…and how to support your library

Since I was 16, I’ve been employed (for the most part) in libraries. Sometimes in shelving, sometimes at the circulation desk, sometimes in Technical Services (we’re the people who make sure the new materials are ready for the patrons). And one thing that’s common to every library I’ve worked in, whether or not I was the one handling them, is the overdue fines.

Working in circ last year, I handled them all the time. It seemed like one out of three customers had some kind of fine–whether it was $0.15 or $65…or more.

One of the most common things people say when paying a library fine is “Well, at least I’m supporting my library.”

Here’s the sad news–you’re not. Not really. Not in most places.

I haven’t often told patrons this to their faces. Thinking they’re supporting their library makes it less painful to pay the fines. If they’re finding a bit of consolation, I feel bad pulling that away.

At the same time, if it’s letting them form a habit of bringing books back late, then perhaps it’s better they know the truth. So here you are folks, the truth about what the library systems I’ve worked in do with the money.

County libraries give the fine money to the county. It doesn’t go directly to your library or even to the library system. It’s like paying a ticket. Some of it will make its way back into funding libraries, but if you want to help your library financially, there are other ways.

Academic libraries sometimes get to keep it. But, except for in the audiovisual departments, they get a lot less in fines.

So what can you do for your library?

If you’d like to give a little back to your local library, there are a couple ways you can do that.

1) Become a Friend of the Library. Most libraries have a Friends group. These people may pay for a special collection, a special feature (i.e. puzzles, blocks, and other toys for the childrens’ area), or even rebuilding/expanding the library.

If you want your money to make your library better, this is one great way to do it. Even $5 is a start.

2) Donate books to the library. Be aware that not all of them will get used. Many libraries have a small used books section where they sell books that they don’t want for the collection. That money does go the library. In my experience, donated books go to three places–collection, used book area, and dumpster.

So if you want to do your library the most good, donate books that will either be suitable for their collection or be attractive to people browsing used books. 1970s encyclopedias rarely do the trick.

3) Donate your time to the library. As library budgets get slashed like Sweeney Todd’s customers, libraries are hemorrhaging employees and employee hours. Positions are cut, hiring freezes are enacted, the situations in some libraries are becoming so bad that support staff are leaving for non-library positions.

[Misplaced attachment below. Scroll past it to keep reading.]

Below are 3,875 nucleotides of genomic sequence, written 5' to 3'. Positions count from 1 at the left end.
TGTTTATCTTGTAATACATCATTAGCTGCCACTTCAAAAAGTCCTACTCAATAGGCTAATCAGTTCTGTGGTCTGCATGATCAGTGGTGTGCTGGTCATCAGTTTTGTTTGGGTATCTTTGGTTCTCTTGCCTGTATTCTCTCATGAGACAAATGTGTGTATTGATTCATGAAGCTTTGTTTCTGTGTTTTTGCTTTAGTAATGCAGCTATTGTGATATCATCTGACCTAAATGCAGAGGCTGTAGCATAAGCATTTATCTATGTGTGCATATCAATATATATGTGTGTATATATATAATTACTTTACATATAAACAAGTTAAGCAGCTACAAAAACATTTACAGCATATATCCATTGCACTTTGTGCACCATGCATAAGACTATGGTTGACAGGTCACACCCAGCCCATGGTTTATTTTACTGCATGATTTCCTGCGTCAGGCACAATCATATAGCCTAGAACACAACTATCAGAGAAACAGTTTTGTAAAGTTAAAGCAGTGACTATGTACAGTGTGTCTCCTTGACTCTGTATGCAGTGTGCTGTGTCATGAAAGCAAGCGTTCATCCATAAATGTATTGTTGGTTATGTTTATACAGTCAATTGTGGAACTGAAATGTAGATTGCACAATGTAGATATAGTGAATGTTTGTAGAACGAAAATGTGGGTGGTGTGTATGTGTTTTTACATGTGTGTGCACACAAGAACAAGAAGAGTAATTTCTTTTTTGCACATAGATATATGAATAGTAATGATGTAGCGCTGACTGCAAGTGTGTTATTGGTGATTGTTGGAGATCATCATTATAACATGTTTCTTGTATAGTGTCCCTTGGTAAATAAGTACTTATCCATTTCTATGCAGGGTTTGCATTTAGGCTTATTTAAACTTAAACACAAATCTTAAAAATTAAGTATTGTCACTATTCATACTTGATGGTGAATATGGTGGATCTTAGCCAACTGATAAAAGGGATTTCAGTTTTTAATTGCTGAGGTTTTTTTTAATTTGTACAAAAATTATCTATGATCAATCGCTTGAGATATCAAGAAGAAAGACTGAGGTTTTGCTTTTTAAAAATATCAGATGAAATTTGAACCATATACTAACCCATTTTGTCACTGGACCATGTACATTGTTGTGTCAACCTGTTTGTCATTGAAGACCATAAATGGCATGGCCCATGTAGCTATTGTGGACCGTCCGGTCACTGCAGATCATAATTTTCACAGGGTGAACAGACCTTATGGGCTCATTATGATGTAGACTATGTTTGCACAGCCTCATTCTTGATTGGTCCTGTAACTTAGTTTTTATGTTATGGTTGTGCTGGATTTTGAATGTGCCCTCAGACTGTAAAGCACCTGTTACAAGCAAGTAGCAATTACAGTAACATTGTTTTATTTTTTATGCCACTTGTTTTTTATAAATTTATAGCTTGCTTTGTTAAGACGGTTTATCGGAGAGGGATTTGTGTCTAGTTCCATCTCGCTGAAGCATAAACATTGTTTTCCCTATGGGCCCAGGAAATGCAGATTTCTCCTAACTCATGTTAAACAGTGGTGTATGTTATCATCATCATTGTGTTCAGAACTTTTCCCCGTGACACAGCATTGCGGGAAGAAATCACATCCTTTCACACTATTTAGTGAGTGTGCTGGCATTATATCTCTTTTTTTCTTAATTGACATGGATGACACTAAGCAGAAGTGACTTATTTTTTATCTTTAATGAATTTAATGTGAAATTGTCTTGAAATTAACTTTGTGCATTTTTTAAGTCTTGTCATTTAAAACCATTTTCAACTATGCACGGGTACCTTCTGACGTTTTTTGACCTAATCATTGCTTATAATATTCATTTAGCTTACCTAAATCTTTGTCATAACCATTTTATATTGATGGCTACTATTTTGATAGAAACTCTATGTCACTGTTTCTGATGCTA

Many of the worst-affected libraries are expanding their volunteer programs. If you can put letters and numbers in order and get the concept of location stickers, they’ll probably take you.

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Miranda August 3, 2009 at 10:10 am

This is a great eye-opener for me. I didn’t realize how library fines worked. I was never in the “at least I’m supporting…” camp, though. I more often just think about this way: I kept the book overdue, I pay the fine. Take what you want, and pay for it.
.-= Miranda´s last blog ..Saturday Staples: Personal Finance Reading =-.

mrsmicah August 3, 2009 at 10:13 am

@Miranda That’s what I would tell patrons who couldn’t renew a book they desperately wanted to keep. I’d say “Well, from here on it’s like renting a video. You can keep it and finish it if you’re willing to pay the 5 cents or 15 cents a day.”

Michael August 4, 2009 at 12:48 pm


I owe $50 and I was telling myself that to feel better about it.

Cat August 4, 2009 at 5:18 pm

I asked my librarian once, and luckily in my area the fines do actually go to the library (the book fund specifically). I’ll have to look into volunteering though, I hadn’t thought of that!
.-= Cat´s last blog ..Zappos =-.

Roger August 7, 2009 at 2:39 pm

Well, that’s kind of depressing; not that I pay fines very often, but it does make any future fines even worse, knowing that I won’t even be supporting the library.
.-= Roger´s last blog ..Why Investors Care About Dividends =-.

mrsmicah August 9, 2009 at 9:40 pm

@Michael Sorry. At least it’s still going to county stuff like roads and schools, right?

@Cat that sounds like a better setup. I think they should go to the library, since libraries always need more funding.

@Roger guess you gotta return books on time, then. 😉 Or look at it as renting the book for a short period, still normally cheaper than buying.

Jessica August 30, 2009 at 11:43 pm

Actually, where fines go has to do more with how the public library is set-up. The one I work in is not a city or county entity, we’re funded by a tax district set-up solely for the library. Fines in our library are used for developing the collection, they do not go to any other place outside the library. Coincidentally, this is also why our library was not hit by the recession the way the neighboring city-run library was. They have to cut their staff by almost half because the city budget can’t support them as is.

Joining the friends of the library group is a great idea, our group has an ongoing sale of used books all year and two mega sales a year. There are plenty of people out there who are unaware of what libraries can do for the community and some who are actually anti-library, so advocating for your library is a great things to do!

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